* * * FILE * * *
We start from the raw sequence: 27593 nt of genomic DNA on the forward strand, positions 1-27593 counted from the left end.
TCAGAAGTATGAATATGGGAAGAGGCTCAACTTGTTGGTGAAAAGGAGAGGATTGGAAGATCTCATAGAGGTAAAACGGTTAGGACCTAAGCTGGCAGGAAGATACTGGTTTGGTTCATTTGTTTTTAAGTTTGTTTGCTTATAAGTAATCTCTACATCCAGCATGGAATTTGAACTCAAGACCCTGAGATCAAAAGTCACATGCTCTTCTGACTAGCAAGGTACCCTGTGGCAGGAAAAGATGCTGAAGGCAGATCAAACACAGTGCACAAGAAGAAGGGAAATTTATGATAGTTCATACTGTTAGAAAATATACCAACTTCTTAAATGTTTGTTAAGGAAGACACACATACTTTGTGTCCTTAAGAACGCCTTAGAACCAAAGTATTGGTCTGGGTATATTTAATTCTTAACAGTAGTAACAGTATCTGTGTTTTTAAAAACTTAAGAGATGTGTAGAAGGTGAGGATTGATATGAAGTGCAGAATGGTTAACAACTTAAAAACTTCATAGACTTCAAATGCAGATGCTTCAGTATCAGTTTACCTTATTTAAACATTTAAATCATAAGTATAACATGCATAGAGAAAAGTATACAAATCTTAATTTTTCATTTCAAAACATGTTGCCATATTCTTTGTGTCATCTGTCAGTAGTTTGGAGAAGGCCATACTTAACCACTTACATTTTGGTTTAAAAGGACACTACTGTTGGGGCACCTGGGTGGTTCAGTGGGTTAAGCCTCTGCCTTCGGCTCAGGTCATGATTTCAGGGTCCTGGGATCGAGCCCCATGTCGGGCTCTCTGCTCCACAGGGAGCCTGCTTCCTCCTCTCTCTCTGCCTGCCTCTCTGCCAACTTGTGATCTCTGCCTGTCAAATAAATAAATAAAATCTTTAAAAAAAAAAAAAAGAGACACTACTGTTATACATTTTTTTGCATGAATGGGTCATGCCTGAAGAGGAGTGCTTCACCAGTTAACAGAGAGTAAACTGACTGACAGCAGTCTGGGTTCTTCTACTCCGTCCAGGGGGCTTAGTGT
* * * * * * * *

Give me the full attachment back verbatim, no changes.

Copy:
We start from the raw sequence: 27593 nt of genomic DNA on the forward strand, positions 1-27593 counted from the left end.
TCAGAAGTATGAATATGGGAAGAGGCTCAACTTGTTGGTGAAAAGGAGAGGATTGGAAGATCTCATAGAGGTAAAACGGTTAGGACCTAAGCTGGCAGGAAGATACTGGTTTGGTTCATTTGTTTTTAAGTTTGTTTGCTTATAAGTAATCTCTACATCCAGCATGGAATTTGAACTCAAGACCCTGAGATCAAAAGTCACATGCTCTTCTGACTAGCAAGGTACCCTGTGGCAGGAAAAGATGCTGAAGGCAGATCAAACACAGTGCACAAGAAGAAGGGAAATTTATGATAGTTCATACTGTTAGAAAATATACCAACTTCTTAAATGTTTGTTAAGGAAGACACACATACTTTGTGTCCTTAAGAACGCCTTAGAACCAAAGTATTGGTCTGGGTATATTTAATTCTTAACAGTAGTAACAGTATCTGTGTTTTTAAAAACTTAAGAGATGTGTAGAAGGTGAGGATTGATATGAAGTGCAGAATGGTTAACAACTTAAAAACTTCATAGACTTCAAATGCAGATGCTTCAGTATCAGTTTACCTTATTTAAACATTTAAATCATAAGTATAACATGCATAGAGAAAAGTATACAAATCTTAATTTTTCATTTCAAAACATGTTGCCATATTCTTTGTGTCATCTGTCAGTAGTTTGGAGAAGGCCATACTTAACCACTTACATTTTGGTTTAAAAGGACACTACTGTTGGGGCACCTGGGTGGTTCAGTGGGTTAAGCCTCTGCCTTCGGCTCAGGTCATGATTTCAGGGTCCTGGGATCGAGCCCCATGTCGGGCTCTCTGCTCCACAGGGAGCCTGCTTCCTCCTCTCTCTCTGCCTGCCTCTCTGCCAACTTGTGATCTCTGCCTGTCAAATAAATAAATAAAATCTTTAAAAAAAAAAAAAAGAGACACTACTGTTATACATTTTTTTGCATGAATGGGTCATGCCTGAAGAGGAGTGCTTCACCAGTTAACAGAGAGTAAACTGACTGACAGCAGTCTGGGTTCTTCTACTCCGTCCAGGGGGCTTAGTGT